Let’s hope Tuesday was an aberration, not an opening chapter to a winter of destructive driving habits.

A snowy irony

The Kansas Department of Transportation reported this morning that seven of its eight static cameras designed to display road conditions around the state were showing light snow.

The only camera not showing snow? Goodland – the snowiest National Weather Service outpost in Kansas.

Wichita, meet winter

As the first measurable snowfall of the winter descends on Wichita – primarily sideways, because of the strong northerly winds – motorists are once again acting as if they’ve never seen this stuff before.

Authorities are telling me that drivers are acting as if the roads are perfectly normal…and that’s creating numerous slide-offs and collisions as they discover too late that they’re wrong.

This happens every winter, unfortunately. Tom Hein, a Kansas Department of Transportation spokesman, even called today a “learning-curve storm,” meaning it’s the wake-up call that winter has arrived.

The National Weather Service is now saying as much as 4 inches of snow could fall in the metro area by the time the fast-moving storm passes into southeastern Kansas.

But keep an eye on forecasts and conditions. That number could easily change.

And slow down out there. Please.

Blowing and drifting snow Tuesday

Updated forecasts call for perhaps an inch or two of snow in the Wichita area, with strong northerly winds causing blowing and drifting snow and poor driving conditions – particularly Tuesday morning.

Snowfall should end in the Wichita area by late Tuesday afternoon.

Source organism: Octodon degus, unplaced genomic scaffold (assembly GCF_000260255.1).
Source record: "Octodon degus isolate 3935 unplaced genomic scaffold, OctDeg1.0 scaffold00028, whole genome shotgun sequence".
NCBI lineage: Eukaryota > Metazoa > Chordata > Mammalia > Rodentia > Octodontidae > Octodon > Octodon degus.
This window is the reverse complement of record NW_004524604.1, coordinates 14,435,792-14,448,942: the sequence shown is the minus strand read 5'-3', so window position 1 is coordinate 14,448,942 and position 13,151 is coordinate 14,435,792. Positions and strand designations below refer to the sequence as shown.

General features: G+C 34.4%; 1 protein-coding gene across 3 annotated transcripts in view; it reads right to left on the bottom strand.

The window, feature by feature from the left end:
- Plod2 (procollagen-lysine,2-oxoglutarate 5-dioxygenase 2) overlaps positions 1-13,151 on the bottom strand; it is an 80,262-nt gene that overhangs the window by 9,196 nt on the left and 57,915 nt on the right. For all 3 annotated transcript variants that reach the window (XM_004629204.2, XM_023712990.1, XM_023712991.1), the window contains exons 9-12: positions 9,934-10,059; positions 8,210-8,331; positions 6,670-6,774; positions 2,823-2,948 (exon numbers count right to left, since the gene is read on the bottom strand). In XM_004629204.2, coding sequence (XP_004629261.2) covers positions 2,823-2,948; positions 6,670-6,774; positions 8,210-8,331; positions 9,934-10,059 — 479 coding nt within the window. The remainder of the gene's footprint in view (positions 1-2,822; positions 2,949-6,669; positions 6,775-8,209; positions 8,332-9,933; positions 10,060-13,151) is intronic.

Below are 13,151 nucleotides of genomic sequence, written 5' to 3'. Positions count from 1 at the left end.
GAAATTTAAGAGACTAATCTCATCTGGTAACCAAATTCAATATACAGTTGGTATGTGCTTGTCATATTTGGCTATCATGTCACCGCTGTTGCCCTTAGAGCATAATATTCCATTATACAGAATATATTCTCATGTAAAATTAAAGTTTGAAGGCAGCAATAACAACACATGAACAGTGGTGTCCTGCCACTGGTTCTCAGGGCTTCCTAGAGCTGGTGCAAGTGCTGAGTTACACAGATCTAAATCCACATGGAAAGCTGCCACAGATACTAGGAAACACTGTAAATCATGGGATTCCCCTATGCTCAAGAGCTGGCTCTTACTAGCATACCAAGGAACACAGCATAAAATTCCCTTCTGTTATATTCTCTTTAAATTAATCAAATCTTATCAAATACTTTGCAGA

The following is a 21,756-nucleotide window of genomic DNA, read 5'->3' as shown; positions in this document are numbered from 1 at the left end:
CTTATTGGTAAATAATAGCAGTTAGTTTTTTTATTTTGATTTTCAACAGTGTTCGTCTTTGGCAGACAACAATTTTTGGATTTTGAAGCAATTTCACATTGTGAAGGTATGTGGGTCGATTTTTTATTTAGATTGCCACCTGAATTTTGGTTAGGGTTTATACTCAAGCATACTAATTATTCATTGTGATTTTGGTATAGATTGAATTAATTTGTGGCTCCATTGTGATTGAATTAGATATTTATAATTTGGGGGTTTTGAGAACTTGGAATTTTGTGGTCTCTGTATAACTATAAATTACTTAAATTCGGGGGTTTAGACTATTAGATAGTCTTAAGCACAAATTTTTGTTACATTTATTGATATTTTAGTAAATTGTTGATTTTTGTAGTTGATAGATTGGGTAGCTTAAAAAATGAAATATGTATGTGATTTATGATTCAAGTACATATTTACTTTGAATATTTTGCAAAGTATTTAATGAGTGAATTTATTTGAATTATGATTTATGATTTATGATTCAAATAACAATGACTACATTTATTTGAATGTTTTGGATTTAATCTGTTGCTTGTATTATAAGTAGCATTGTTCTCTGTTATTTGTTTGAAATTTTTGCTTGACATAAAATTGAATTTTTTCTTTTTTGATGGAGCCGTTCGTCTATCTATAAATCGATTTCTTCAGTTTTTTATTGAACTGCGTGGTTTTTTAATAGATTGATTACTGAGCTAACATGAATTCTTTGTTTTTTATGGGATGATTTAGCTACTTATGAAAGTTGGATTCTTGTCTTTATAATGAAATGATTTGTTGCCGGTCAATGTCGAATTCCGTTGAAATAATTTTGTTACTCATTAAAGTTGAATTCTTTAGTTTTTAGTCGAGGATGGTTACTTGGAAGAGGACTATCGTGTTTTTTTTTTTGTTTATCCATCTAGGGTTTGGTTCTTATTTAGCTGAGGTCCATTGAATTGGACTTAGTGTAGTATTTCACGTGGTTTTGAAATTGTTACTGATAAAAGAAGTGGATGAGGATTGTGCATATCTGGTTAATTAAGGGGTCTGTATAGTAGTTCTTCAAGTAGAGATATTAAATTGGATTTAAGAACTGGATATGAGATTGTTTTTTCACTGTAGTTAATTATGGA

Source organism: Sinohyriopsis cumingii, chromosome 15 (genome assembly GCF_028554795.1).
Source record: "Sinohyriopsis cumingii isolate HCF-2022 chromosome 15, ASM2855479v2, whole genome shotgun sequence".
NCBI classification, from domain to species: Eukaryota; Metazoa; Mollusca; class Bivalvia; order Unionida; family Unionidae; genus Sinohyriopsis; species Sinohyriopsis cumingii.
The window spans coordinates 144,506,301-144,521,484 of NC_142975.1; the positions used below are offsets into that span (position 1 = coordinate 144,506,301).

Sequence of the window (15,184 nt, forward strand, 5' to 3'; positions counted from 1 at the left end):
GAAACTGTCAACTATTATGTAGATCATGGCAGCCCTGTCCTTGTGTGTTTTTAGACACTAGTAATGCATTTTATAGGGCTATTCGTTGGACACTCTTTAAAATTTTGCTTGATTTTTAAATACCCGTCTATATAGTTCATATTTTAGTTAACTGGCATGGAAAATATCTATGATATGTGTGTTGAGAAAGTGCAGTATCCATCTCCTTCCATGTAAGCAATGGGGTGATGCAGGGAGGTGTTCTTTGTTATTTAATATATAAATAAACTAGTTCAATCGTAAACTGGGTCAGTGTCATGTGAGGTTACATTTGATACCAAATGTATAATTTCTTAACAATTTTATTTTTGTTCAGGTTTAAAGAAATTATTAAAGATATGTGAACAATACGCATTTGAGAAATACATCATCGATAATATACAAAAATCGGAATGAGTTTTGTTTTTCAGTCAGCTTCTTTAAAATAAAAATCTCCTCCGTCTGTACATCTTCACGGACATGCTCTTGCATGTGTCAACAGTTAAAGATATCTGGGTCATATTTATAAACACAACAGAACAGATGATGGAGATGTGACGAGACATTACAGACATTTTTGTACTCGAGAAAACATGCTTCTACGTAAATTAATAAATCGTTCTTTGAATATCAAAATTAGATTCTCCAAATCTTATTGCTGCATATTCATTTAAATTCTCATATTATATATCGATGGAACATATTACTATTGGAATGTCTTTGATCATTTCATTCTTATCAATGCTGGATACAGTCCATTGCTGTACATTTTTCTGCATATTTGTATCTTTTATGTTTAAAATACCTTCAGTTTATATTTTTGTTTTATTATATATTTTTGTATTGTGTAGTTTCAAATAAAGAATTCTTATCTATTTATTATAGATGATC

Monitor forecasts and conditions closely.

Wichita’s first snow of the season looms

Forecasters say an inch or more of snow is expected to fall in the Wichita area early Tuesday – but it’s the wind that promises to be the bigger issue.

Steady north winds of 30 miles an hour, with gusts even higher than that, will make travel in the region challenging, forecasters warn – especially on east-west roads such as Kellogg/U.S. 400.

The morning commute in the Wichita area figures to be a challenge Tuesday, so plan ahead….and keep an eye on forecasts.

Snow fell Wednesday in places around Kansas you may never have heard of

Snow is falling again in western Kansas today, and Wichita may see snowflakes late tonight and early Friday.

It’s not the first snow of the week for much of the western sector of the state. As much as 4″ fell at McCracken in Rush County and 11 miles south of Ruleton in Sherman County, and 3″ fell in Leoti, Sharon Springs and in rural areas north of Marienthal and southwest of Goodland.

I wouldn’t be surprised if you’ve never heard of Ruleton, McCracken and Marienthal. Ruleton is a ghost town west of Goodland just north of I-70 on old U.S. 24, so small the census records no population for it. McCracken is a small place northwest of LaCrosse, and Marienthal is an even tinier town between Leoti and Scott City on K-96.

Marienthal is one of those rural Kansas hamlets whose most dominant structure is its Catholic Church towering over the prairie – think St. Joe-Ost for an example near Wichita – and I always remembered McCracken for its bandbox of a high school gym with balconies hovering over the court.

My prep alma mater, Pawnee Heights, regularly played McCracken when the school was still open, and we joked about relying on jump shots because anybody flying in for a layup was at risk for barreling into the brick wall about a foot from the out-of-bounds line. It was the kind of gym you expected to see in the movie “Hoosiers” – but that also made it fun to see.

A snowy Black Friday for central Kansas

The first measurable snow of winter for central Kansas had fallen by the time I awoke on the morning after Thanksgiving in Larned. It wasn’t much – just a dusting – but it delighted my young nieces and nephews.

It also made me wonder if heavier amounts had fallen nearby. Sure enough, this snowfall map provided by the National Weather Service shows that two and three inches of snow fell north and west of our family farm.

More snow was forecast in or near Great Bend today.